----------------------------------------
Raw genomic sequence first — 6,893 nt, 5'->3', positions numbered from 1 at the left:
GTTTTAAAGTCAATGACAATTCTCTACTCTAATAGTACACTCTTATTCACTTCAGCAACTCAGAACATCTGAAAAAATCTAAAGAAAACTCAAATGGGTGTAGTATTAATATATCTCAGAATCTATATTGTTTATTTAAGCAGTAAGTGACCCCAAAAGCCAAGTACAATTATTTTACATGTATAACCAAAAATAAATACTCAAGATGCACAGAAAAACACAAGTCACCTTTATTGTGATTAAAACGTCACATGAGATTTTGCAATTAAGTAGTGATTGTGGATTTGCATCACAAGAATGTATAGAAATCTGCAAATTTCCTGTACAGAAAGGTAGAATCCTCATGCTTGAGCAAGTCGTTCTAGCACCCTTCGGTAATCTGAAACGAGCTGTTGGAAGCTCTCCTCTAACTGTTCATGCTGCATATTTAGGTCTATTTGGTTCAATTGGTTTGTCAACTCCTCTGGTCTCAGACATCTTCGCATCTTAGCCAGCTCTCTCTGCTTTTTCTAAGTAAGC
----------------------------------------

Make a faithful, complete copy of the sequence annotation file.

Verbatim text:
Raw genomic sequence first — 6,893 nt, 5'->3', positions numbered from 1 at the left:
GTTTTAAAGTCAATGACAATTCTCTACTCTAATAGTACACTCTTATTCACTTCAGCAACTCAGAACATCTGAAAAAATCTAAAGAAAACTCAAATGGGTGTAGTATTAATATATCTCAGAATCTATATTGTTTATTTAAGCAGTAAGTGACCCCAAAAGCCAAGTACAATTATTTTACATGTATAACCAAAAATAAATACTCAAGATGCACAGAAAAACACAAGTCACCTTTATTGTGATTAAAACGTCACATGAGATTTTGCAATTAAGTAGTGATTGTGGATTTGCATCACAAGAATGTATAGAAATCTGCAAATTTCCTGTACAGAAAGGTAGAATCCTCATGCTTGAGCAAGTCGTTCTAGCACCCTTCGGTAATCTGAAACGAGCTGTTGGAAGCTCTCCTCTAACTGTTCATGCTGCATATTTAGGTCTATTTGGTTCAATTGGTTTGTCAACTCCTCTGGTCTCAGACATCTTCGCATCTTAGCCAGCTCTCTCTGCTTTTTCTAAGTAAGC